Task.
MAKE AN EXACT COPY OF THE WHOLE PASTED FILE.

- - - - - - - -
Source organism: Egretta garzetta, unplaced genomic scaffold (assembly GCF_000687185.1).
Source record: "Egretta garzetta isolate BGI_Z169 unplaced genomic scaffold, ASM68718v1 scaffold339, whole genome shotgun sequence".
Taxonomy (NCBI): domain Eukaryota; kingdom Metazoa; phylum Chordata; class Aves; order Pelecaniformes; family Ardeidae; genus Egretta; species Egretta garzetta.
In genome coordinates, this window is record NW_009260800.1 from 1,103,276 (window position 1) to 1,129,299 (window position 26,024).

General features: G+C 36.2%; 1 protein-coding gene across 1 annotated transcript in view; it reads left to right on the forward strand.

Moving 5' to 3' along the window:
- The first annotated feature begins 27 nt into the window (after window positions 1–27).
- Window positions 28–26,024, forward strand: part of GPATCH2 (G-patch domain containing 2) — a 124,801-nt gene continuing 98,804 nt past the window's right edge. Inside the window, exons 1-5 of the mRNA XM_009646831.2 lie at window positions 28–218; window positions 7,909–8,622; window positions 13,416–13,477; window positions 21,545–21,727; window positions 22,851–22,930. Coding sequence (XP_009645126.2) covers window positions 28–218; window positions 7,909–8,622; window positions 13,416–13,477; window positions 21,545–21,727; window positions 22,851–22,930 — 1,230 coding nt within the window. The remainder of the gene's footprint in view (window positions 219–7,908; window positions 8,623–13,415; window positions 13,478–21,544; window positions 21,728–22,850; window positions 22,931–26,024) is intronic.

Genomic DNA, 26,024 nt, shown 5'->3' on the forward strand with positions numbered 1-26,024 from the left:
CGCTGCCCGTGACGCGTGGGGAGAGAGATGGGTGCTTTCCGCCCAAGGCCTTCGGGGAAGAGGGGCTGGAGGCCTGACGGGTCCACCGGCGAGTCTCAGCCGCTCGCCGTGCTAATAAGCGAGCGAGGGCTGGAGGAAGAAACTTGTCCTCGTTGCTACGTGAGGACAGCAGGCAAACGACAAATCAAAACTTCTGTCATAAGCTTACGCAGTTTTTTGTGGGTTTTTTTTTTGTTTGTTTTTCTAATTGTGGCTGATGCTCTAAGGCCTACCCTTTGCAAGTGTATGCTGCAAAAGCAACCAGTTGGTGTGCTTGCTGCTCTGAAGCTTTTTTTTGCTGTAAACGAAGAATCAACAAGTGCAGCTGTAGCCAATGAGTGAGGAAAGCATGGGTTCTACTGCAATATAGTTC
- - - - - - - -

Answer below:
Source organism: Egretta garzetta, unplaced genomic scaffold (assembly GCF_000687185.1).
Source record: "Egretta garzetta isolate BGI_Z169 unplaced genomic scaffold, ASM68718v1 scaffold339, whole genome shotgun sequence".
Taxonomy (NCBI): domain Eukaryota; kingdom Metazoa; phylum Chordata; class Aves; order Pelecaniformes; family Ardeidae; genus Egretta; species Egretta garzetta.
In genome coordinates, this window is record NW_009260800.1 from 1,103,276 (window position 1) to 1,129,299 (window position 26,024).

General features: G+C 36.2%; 1 protein-coding gene across 1 annotated transcript in view; it reads left to right on the forward strand.

Moving 5' to 3' along the window:
- The first annotated feature begins 27 nt into the window (after window positions 1–27).
- Window positions 28–26,024, forward strand: part of GPATCH2 (G-patch domain containing 2) — a 124,801-nt gene continuing 98,804 nt past the window's right edge. Inside the window, exons 1-5 of the mRNA XM_009646831.2 lie at window positions 28–218; window positions 7,909–8,622; window positions 13,416–13,477; window positions 21,545–21,727; window positions 22,851–22,930. Coding sequence (XP_009645126.2) covers window positions 28–218; window positions 7,909–8,622; window positions 13,416–13,477; window positions 21,545–21,727; window positions 22,851–22,930 — 1,230 coding nt within the window. The remainder of the gene's footprint in view (window positions 219–7,908; window positions 8,623–13,415; window positions 13,478–21,544; window positions 21,728–22,850; window positions 22,931–26,024) is intronic.

Genomic DNA, 26,024 nt, shown 5'->3' on the forward strand with positions numbered 1-26,024 from the left:
CGCTGCCCGTGACGCGTGGGGAGAGAGATGGGTGCTTTCCGCCCAAGGCCTTCGGGGAAGAGGGGCTGGAGGCCTGACGGGTCCACCGGCGAGTCTCAGCCGCTCGCCGTGCTAATAAGCGAGCGAGGGCTGGAGGAAGAAACTTGTCCTCGTTGCTACGTGAGGACAGCAGGCAAACGACAAATCAAAACTTCTGTCATAAGCTTACGCAGTTTTTTGTGGGTTTTTTTTTTGTTTGTTTTTCTAATTGTGGCTGATGCTCTAAGGCCTACCCTTTGCAAGTGTATGCTGCAAAAGCAACCAGTTGGTGTGCTTGCTGCTCTGAAGCTTTTTTTTGCTGTAAACGAAGAATCAACAAGTGCAGCTGTAGCCAATGAGTGAGGAAAGCATGGGTTCTACTGCAATATAGTTC